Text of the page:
Chesterton Tribune                                                                                   Adv.

Better Business Bureau warns beware work at home scams in bad economy

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As the unemployment rate hovers around 10 percent and more unemployed workers become desperate for jobs, the Better Business Bureau (BBB) warns that scammers are taking advantage of the opportunity by preying on the unemployed. Identifying the common red flags of a scam is one way for job hunters to protect themselves and their wallet.

“The dismal employment rate means that a lot of people are desperate for work and may be grasping for any job which creates a great opportunity for scammers,” said Michael Coil, president and CEO of the BBB of Northern Indiana. “Not thoroughly researching a job opportunity can make a bad situation even worse and a victim can lose hundreds or even thousands of dollars to any number of job-related scams.”

BBB recommends looking out for the following seven red flags when searching for a job:

Red Flag: The employer offers the opportunity to become rich without leaving home. While many legitimate businesses allow employees to work from home, many scammers try to take advantage of senior citizens, stay-at-home moms, students, and injured or handicapped people looking to make money conveniently at home. Beware of work-at-home offers and research the company thoroughly with BBB at www.bbb.org

Red Flag: The employer asks for money upfront. It is rarely advisable for an applicant to pay upfront fees or make a required purchase to get a job. BBB often hears from job hunters who paid a phony employer for supposedly required background checks or training for jobs that didn't exist. Also be wary of job placement companies that ask for large upfront fees to find you a job.

Red Flag: The salary and benefits offered seem too-good-to-be-true. The adage holds true for job offers: if the deal sounds too good to be true, it probably is. Phony employers might brag about exceptionally high salary potential and excellent benefits for little work and no experience necessary in order to lure unsuspecting job hunters into their scam.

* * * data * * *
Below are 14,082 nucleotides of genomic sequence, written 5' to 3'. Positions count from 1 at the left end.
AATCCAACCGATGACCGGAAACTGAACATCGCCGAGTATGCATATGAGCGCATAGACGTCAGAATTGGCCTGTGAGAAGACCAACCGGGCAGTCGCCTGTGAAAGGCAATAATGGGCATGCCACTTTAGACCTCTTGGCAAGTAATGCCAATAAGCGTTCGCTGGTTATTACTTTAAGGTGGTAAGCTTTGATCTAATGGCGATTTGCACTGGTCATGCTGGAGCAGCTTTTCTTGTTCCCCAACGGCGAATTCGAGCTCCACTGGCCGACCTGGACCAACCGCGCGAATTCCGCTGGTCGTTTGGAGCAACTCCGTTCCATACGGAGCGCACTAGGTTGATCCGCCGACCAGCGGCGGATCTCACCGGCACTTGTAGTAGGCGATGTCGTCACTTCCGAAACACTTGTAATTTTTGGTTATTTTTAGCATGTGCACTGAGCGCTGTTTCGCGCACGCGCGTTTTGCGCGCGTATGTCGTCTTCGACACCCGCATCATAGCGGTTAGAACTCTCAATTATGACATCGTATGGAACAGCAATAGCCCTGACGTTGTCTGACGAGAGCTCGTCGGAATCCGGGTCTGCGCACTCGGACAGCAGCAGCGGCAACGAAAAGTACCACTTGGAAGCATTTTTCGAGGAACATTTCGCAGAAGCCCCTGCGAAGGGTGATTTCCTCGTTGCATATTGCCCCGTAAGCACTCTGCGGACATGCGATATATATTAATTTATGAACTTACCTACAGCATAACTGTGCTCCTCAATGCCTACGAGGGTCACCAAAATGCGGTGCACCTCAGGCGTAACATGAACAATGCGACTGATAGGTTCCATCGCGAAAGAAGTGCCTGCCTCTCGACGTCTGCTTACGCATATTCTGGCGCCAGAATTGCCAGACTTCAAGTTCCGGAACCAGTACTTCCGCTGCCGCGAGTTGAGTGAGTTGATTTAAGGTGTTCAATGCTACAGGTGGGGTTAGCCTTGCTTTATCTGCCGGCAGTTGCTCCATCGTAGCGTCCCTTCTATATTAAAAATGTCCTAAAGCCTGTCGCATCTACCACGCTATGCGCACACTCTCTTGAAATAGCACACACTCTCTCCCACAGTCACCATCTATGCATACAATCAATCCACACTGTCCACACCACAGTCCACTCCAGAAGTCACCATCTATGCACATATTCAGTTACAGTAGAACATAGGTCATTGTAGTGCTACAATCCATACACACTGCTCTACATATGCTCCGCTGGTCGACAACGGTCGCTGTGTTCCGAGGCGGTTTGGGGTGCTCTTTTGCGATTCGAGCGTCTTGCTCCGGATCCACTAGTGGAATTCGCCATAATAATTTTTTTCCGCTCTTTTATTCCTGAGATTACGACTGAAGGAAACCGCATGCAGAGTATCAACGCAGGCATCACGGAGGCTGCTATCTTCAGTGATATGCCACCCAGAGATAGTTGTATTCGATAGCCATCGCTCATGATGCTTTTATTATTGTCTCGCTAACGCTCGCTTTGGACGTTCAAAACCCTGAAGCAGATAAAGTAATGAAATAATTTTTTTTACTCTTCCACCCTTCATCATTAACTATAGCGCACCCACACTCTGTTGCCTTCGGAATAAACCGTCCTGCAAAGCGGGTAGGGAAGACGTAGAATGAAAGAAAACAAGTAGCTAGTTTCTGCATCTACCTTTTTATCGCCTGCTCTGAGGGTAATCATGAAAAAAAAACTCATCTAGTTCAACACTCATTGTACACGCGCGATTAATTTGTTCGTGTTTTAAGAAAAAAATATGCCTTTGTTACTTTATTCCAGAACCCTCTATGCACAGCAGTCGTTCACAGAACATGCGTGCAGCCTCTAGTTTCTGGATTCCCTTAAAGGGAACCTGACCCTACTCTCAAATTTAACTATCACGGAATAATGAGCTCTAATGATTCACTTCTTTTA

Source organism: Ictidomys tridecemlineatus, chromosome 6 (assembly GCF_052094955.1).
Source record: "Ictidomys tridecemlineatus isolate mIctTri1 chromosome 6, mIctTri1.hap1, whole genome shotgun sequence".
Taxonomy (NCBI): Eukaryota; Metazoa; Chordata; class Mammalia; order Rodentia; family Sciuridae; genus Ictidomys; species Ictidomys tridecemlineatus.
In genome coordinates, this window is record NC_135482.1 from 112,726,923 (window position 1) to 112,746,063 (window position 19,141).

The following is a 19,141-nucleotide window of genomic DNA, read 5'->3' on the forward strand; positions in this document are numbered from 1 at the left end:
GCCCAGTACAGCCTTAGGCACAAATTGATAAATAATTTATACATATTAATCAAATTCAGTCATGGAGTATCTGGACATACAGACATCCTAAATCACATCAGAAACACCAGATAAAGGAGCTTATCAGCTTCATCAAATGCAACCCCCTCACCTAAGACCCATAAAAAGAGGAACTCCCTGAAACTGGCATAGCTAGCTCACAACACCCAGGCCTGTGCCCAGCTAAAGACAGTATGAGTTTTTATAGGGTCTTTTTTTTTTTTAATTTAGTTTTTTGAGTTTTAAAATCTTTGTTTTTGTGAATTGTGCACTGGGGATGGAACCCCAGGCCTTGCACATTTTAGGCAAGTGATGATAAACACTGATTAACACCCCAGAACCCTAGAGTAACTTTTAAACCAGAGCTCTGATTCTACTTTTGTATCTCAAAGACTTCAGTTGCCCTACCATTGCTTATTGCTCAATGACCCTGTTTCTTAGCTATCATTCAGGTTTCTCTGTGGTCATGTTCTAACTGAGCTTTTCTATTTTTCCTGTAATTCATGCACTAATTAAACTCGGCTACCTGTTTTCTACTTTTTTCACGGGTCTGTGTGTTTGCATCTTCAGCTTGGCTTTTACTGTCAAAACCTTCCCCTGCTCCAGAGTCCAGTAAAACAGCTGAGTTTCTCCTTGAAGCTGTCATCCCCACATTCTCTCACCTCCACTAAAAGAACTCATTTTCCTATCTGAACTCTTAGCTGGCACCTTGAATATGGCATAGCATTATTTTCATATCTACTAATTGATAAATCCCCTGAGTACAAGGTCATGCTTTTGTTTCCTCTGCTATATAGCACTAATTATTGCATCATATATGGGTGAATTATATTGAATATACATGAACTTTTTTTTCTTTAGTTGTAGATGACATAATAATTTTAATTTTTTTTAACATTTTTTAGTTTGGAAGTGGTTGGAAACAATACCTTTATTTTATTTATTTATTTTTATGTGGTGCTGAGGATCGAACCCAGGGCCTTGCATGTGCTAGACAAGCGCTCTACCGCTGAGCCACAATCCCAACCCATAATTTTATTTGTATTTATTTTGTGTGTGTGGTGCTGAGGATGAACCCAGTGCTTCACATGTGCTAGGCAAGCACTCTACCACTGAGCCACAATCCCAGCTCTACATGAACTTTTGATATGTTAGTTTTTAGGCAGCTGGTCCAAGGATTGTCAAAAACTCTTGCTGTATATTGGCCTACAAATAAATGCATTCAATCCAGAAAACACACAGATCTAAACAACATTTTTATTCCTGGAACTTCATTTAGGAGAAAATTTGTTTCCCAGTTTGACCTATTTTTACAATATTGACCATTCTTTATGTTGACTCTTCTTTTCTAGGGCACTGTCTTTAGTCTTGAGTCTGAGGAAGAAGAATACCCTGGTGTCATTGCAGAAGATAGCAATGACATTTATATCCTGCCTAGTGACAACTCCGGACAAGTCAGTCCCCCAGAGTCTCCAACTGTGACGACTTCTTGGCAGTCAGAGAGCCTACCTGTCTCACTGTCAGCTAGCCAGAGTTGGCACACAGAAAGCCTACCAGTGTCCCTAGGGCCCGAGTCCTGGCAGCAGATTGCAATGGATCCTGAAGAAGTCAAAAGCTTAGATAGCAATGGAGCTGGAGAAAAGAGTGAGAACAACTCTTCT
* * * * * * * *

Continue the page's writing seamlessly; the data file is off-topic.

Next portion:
Red Flag: Employer e-mails are rife with grammatical and spelling errors. Online fraud is often perpetrated by scammers located outside the U.S. Their first language usually isn't English and this is often evident in their poor grasp of the language which can include poor grammar and the misspelling of common words.

Red Flag: The employer requires you to check your credit report. After posting their resumes online or responding to online job listings, many job hunters received what they thought was good news: an e-mail from an interested employer. In order to be considered for the job, the applicant has to check his or her credit report through a recommended website. The truth is, the e-mail is just an attempt to get the job hunter to divulge sensitive financial information or sign up for credit monitoring services.

Red Flag: The employer is quick to ask for personal information such as Social Security or bank account numbers. Some job seekers have been surprised to learn they've gotten a job without an interview. However, when the employer then asked for personal information in order to fill out the necessary paperwork, suspicions were raised—and rightly so. Regardless of the reason, a job applicant should never give out his or her Social Security or bank account numbers over the phone or e-mail and only after they've confirmed the job is legitimate.

Red Flag: The job requires you to wire money through Western Union or MoneyGram or receive and forward suspicious goods. Many phony jobs require the employee to cash a check sent by the company through the mail and then wire a portion of the money on to another entity. Reasons given for this requirement vary from scam to scam. Whatever the reason though, the check might clear the employee's bank account but will eventually turn out to be a fake and the employee is out the money he or she wired back to the scammers. BBB also warns against receiving and mailing suspicious goods—such as electronics or luxury items—overseas.

 

Posted 9/2/2010

 

 

 

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